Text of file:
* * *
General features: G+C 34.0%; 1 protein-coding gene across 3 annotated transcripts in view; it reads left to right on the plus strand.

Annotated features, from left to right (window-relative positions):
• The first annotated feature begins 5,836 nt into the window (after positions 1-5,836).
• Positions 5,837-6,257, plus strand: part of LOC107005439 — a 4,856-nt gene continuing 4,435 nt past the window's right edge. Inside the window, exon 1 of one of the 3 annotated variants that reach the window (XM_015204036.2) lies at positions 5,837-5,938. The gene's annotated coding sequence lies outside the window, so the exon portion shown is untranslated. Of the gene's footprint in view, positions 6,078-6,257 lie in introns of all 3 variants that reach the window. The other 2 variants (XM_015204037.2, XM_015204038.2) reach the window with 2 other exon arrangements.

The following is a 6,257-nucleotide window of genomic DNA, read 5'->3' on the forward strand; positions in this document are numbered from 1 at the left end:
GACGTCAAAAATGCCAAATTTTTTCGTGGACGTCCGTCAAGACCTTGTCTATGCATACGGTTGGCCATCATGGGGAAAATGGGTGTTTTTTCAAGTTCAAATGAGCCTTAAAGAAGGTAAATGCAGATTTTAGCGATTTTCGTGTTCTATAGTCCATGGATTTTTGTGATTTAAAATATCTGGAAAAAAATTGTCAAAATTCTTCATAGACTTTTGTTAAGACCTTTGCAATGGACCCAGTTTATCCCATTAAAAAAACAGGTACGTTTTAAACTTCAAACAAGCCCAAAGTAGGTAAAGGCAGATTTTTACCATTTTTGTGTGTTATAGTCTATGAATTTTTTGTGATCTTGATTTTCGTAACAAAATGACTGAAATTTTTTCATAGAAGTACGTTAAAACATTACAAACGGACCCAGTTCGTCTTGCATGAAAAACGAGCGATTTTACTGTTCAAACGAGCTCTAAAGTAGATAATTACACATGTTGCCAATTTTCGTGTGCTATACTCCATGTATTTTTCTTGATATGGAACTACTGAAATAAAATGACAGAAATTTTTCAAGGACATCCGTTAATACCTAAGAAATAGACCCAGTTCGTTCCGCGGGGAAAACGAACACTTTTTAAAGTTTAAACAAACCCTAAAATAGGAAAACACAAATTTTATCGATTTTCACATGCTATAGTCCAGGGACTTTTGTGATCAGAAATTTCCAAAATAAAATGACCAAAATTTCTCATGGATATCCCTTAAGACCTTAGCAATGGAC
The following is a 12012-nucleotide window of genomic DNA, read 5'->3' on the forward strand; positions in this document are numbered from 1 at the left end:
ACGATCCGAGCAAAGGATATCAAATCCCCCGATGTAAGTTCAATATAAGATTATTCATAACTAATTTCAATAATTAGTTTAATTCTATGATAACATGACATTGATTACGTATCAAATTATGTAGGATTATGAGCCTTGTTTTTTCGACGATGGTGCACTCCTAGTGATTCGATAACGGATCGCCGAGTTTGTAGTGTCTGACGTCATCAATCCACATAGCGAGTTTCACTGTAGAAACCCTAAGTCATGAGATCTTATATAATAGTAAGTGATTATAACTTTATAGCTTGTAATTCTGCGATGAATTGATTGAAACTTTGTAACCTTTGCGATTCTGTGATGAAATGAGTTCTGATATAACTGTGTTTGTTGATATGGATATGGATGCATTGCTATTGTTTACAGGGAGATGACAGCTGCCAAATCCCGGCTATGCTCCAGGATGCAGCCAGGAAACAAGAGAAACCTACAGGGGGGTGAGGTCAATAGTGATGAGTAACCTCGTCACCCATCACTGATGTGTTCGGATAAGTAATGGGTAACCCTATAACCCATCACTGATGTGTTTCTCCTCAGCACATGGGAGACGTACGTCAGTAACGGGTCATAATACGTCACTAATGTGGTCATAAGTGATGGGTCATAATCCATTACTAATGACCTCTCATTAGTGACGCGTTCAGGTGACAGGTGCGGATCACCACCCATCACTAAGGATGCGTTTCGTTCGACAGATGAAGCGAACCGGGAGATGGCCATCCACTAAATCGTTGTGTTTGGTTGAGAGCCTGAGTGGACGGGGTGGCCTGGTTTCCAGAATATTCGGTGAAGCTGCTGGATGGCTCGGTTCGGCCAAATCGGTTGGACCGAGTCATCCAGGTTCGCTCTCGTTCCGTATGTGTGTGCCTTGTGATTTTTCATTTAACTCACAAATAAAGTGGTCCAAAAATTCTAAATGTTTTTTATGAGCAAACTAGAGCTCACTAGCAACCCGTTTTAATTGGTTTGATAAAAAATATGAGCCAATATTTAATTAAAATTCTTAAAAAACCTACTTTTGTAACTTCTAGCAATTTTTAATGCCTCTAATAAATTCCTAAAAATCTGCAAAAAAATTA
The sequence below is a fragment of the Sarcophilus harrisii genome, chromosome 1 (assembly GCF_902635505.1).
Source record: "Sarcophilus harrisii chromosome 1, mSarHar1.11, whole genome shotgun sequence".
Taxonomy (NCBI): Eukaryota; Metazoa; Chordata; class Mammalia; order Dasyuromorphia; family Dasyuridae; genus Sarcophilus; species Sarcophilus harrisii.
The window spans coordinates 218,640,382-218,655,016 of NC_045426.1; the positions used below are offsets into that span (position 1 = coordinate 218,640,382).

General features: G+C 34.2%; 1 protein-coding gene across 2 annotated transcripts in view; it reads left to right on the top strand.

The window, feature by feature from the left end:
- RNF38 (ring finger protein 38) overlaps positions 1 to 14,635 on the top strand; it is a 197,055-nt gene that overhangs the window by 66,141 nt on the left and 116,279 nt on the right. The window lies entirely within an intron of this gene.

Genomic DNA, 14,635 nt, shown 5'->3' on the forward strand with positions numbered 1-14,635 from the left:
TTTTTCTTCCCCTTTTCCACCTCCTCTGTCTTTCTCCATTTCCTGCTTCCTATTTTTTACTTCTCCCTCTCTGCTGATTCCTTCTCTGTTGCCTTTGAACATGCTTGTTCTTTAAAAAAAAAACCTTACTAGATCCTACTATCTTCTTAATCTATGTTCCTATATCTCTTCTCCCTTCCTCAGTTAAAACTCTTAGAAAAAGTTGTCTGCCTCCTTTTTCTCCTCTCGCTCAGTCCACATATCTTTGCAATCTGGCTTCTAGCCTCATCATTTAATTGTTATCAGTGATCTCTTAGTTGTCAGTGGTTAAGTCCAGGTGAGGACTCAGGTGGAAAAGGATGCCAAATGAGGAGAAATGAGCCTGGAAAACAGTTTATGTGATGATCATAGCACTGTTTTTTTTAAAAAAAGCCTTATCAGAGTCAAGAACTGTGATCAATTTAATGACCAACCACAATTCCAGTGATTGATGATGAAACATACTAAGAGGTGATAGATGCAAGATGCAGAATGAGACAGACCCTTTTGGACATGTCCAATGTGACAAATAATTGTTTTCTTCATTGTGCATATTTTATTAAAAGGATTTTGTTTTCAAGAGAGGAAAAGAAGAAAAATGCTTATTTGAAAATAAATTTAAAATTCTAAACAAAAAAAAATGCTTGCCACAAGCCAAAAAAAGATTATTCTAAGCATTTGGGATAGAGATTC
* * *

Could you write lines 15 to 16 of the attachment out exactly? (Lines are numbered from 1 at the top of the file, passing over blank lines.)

- RNF38 (ring finger protein 38) overlaps positions 1 to 14,635 on the top strand; it is a 197,055-nt gene that overhangs the window by 66,141 nt on the left and 116,279 nt on the right. The window lies entirely within an intron of this gene.

Genomic DNA, 14,635 nt, shown 5'->3' on the forward strand with positions numbered 1-14,635 from the left: